I am in a position where I am negotiating the terms of a contract with a client overseas. They agreed to biweekly (every two weeks, twice a month) invoicing and payment via direct deposit into my account here in the States. However, should they ever refuse to pay me, I would be in the hole for two weeks worth of work or even more should I decide to continue working for them.

Considering that risk, I asked that they pay me a biweekly retainer/deposit, which can then be either returned to them at the end or used for the last two weeks of the project. They do not feel good about it as they want all service payments to be "in arrears".

I am just curious whether this demand is common or not. In my reasoning, it is similar to taking a deposit from a renter in the amount of one month's rent or a deposit a plumber would take to absorb any materials (equivalent to which would be my time spent working on the project).

Is there any suggested middle ground between what I am requesting and their position?

It's completely reasonable to want to protect yourself in the event a client 'disappears' or refuses to pay for work completed.

It's a common practice in some industry's (development & design) to ask for 50% upfront so that time is not spent working without pay.

In this case, I would, personally, ask for 25% of the bi-weekly total to be paid upfront and the other 75% to be paid during the normal invoicing period. This could also be 50% of 1 weeks pay paid each week but that makes things a little more complicated in my opinion.

There needs to be a level of trust between a client and contractor but there also needs to be a contract in case there is a breach in that trust. That's what this 25% upfront is.

It's to keep you protected if you do work for up to 2 weeks without being paid. You deserve to be paid for your work. This 25% protects you in the event a client walks away without paying their balance to you.

You're trusting the client to pay you the remaining 75% bi-weekly.

Contracts often talk about what happens if you tell trade secrets, don't deliver work, use company resource elsewhere, etc, etc. But they rarely protect you. Hence the down payment.

Don't sign anything that protects the other party but not you.

  • I'm asking for 100% of a biweekly pay but the project is supposed to be a much longer term – amphibient Jun 23 '16 at 20:29
  • Honestly, if I didn't have experience working with you before I wouldn't even consider 100% in advance. 50% at the most. – Memj Jun 23 '16 at 20:31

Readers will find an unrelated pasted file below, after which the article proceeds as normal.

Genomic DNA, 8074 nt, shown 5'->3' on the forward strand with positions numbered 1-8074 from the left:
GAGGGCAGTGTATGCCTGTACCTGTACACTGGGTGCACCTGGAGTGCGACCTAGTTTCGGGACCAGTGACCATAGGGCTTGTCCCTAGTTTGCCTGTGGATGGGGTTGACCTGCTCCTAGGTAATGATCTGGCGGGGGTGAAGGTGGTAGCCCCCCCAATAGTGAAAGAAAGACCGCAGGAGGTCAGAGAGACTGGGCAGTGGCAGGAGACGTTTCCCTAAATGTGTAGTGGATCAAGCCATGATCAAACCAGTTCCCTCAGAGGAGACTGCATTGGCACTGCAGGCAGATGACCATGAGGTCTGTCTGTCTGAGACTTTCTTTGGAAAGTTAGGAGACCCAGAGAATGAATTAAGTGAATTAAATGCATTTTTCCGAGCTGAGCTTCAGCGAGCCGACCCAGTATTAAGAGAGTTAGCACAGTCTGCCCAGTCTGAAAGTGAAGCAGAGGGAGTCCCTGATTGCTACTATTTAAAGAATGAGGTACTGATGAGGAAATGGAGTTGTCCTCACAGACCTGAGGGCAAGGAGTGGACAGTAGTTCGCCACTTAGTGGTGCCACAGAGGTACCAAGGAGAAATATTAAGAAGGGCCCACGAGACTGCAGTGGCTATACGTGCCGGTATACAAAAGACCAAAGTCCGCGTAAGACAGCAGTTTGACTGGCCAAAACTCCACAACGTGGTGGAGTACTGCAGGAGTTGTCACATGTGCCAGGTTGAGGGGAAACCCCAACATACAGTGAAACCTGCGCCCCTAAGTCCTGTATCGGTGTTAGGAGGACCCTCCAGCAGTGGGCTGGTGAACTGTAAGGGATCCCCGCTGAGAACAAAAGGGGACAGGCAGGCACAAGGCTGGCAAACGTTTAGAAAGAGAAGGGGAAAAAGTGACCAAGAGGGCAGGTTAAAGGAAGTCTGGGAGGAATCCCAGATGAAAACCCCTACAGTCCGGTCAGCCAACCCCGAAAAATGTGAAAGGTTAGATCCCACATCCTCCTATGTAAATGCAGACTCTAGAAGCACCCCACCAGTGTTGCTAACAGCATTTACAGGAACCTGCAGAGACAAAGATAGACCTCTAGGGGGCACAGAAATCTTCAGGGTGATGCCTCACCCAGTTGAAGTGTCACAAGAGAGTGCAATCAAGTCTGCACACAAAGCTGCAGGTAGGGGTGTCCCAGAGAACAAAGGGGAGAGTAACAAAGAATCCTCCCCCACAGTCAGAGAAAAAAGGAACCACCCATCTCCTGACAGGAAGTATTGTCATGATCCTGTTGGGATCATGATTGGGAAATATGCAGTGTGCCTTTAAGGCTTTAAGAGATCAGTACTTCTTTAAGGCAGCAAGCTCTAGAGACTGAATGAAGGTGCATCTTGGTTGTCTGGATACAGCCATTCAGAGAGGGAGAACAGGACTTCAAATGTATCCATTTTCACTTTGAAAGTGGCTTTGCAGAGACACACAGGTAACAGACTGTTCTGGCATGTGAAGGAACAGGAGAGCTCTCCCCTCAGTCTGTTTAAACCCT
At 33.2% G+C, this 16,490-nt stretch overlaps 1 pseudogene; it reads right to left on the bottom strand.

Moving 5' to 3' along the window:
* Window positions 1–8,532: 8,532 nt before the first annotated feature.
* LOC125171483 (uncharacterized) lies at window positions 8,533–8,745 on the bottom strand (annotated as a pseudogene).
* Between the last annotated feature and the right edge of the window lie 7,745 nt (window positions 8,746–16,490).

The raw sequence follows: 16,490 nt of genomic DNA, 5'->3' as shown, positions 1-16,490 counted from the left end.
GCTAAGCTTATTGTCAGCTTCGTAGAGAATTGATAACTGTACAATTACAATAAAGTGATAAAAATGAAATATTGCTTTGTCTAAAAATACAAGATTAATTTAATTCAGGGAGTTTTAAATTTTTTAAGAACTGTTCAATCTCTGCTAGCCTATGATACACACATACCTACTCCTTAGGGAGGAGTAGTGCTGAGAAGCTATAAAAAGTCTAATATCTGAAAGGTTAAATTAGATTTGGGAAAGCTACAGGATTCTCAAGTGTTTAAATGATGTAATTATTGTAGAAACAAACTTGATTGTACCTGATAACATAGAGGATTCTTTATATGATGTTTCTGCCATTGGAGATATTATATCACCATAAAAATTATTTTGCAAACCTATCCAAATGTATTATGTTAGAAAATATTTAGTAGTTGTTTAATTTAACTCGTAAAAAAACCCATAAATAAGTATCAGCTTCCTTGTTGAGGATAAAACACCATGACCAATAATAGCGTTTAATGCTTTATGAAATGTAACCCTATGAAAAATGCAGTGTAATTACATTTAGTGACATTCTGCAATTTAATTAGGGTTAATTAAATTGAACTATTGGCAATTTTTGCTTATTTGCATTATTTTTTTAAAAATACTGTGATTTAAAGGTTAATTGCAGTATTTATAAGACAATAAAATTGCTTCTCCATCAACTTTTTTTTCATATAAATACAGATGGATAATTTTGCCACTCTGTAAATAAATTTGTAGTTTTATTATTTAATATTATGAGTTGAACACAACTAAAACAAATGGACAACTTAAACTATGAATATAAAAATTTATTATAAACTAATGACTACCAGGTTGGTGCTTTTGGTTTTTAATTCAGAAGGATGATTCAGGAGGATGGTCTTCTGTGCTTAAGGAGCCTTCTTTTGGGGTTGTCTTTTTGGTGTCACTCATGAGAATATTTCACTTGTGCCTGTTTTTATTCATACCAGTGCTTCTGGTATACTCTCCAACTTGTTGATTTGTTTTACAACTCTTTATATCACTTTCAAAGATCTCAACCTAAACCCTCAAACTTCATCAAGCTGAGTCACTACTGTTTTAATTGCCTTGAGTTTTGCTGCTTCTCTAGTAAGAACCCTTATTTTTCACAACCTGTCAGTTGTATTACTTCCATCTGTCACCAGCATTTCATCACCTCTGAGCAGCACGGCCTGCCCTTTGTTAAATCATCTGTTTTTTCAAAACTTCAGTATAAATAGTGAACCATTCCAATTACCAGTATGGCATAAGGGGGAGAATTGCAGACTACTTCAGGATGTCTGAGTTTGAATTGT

• Here's a good reference freelancing.stackexchange.com/questions/468/… – Memj Jun 23 '16 at 20:32

For many clients I ask for a non-refundable 50% deposit. I just can't be in a position to trust absolutely everyone when it comes to my income. However, those are more singular projects. Not ongoing agreements.

In most of my ongoing agreements, there's a balloon payment up front to cover initial configuration/set up, the smaller reoccurring payments. The initial balloon payment is requested as 50% in advance, then the remaining 50% is the first invoice the client receives. And regular invoices will follow. This essentially puts payment slightly ahead of the work. And face it, you'll know if payment is an issue after 3 or 4 invoices so you can slow work to match (with an explanation).

In your situation, I would understand the client's position that an ongoing relationship with regular payments is a recipe for someone to get the short end of the stick, as it were. Even if that stick arises through no fault on any party. Face it, they run the risk of paying you then you getting "hit by a bus", just as you run the risk of working and they get "hit by a bus".

To clarify, the term "biweekly" can mean either twice a week or every 2 weeks. I tend to use "bimonthly" when referring to every 2 weeks and I use "biweekly" when referring to twice a week. Essentially I use them as ["bi-the period I want to split"]. So.... I'm going to assume you mean every 2 weeks.

I'd negotiate a half payment in advance. You get one week's pay in advance and they get the final week of work without the need for payment. This way you both take on 50% of the risk involved in the relationship.

  • i'm sorry -- by byweekly i mean submitting an invoice and getting paid every two weeks – amphibient Jun 23 '16 at 21:05
  • 1
    Apparently "biweekly" can mean both twice a week or every 2 weeks. So it's not that you used it incorrectly. It's merely that I use it differently, that's all :). – Scott Jun 23 '16 at 21:06
  • i edited the OP -- feel free to edit it as well if i didn't use correct terminology – amphibient Jun 23 '16 at 21:06
  • @amphibient yup.. I edited :) – Scott Jun 23 '16 at 21:08

First off, good on you for trying to come up with a solution! I'd love to take your approach for many benefits, but the client obviously feels he would lose out.

When you make a contract or work agreement, both parties need to agree. This is why you must be specific in making the contract/agreement in advance.

My suggestion would be to use an Escrow service, and withdraw from there. It costs the client money (I wouldn't absorb those costs as the Freelancer!), but it also makes the money feel more secure to both parties - you get money when the client agrees, the client gets money when you agree. Great safety net, but check some other questions out about escrow.

  • i don't see how an escrow would solve the problem of risk to me for my work performed if i can get money out of it only "when the client agrees". am i missing something ? – amphibient Jun 23 '16 at 19:08

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